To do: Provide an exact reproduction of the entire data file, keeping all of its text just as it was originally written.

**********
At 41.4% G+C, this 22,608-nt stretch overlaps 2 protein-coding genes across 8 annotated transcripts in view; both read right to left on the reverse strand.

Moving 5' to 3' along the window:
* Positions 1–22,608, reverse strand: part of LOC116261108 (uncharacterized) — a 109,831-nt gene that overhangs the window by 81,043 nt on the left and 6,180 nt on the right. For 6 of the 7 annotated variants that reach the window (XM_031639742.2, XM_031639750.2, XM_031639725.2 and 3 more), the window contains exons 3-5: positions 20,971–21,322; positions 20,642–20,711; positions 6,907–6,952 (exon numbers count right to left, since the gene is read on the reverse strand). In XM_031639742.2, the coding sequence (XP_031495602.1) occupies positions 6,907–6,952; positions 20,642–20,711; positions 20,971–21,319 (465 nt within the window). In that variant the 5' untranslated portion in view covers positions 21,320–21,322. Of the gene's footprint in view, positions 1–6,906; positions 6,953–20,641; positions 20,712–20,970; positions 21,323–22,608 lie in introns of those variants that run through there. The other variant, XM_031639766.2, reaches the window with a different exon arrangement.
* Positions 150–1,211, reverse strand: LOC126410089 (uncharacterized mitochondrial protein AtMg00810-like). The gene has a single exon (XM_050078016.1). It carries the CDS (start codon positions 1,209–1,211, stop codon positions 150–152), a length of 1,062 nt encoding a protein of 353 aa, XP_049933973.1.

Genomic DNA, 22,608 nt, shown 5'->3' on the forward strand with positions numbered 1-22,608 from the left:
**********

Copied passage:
At 41.4% G+C, this 22,608-nt stretch overlaps 2 protein-coding genes across 8 annotated transcripts in view; both read right to left on the reverse strand.

Moving 5' to 3' along the window:
* Positions 1–22,608, reverse strand: part of LOC116261108 (uncharacterized) — a 109,831-nt gene that overhangs the window by 81,043 nt on the left and 6,180 nt on the right. For 6 of the 7 annotated variants that reach the window (XM_031639742.2, XM_031639750.2, XM_031639725.2 and 3 more), the window contains exons 3-5: positions 20,971–21,322; positions 20,642–20,711; positions 6,907–6,952 (exon numbers count right to left, since the gene is read on the reverse strand). In XM_031639742.2, the coding sequence (XP_031495602.1) occupies positions 6,907–6,952; positions 20,642–20,711; positions 20,971–21,319 (465 nt within the window). In that variant the 5' untranslated portion in view covers positions 21,320–21,322. Of the gene's footprint in view, positions 1–6,906; positions 6,953–20,641; positions 20,712–20,970; positions 21,323–22,608 lie in introns of those variants that run through there. The other variant, XM_031639766.2, reaches the window with a different exon arrangement.
* Positions 150–1,211, reverse strand: LOC126410089 (uncharacterized mitochondrial protein AtMg00810-like). The gene has a single exon (XM_050078016.1). It carries the CDS (start codon positions 1,209–1,211, stop codon positions 150–152), a length of 1,062 nt encoding a protein of 353 aa, XP_049933973.1.

Genomic DNA, 22,608 nt, shown 5'->3' on the forward strand with positions numbered 1-22,608 from the left: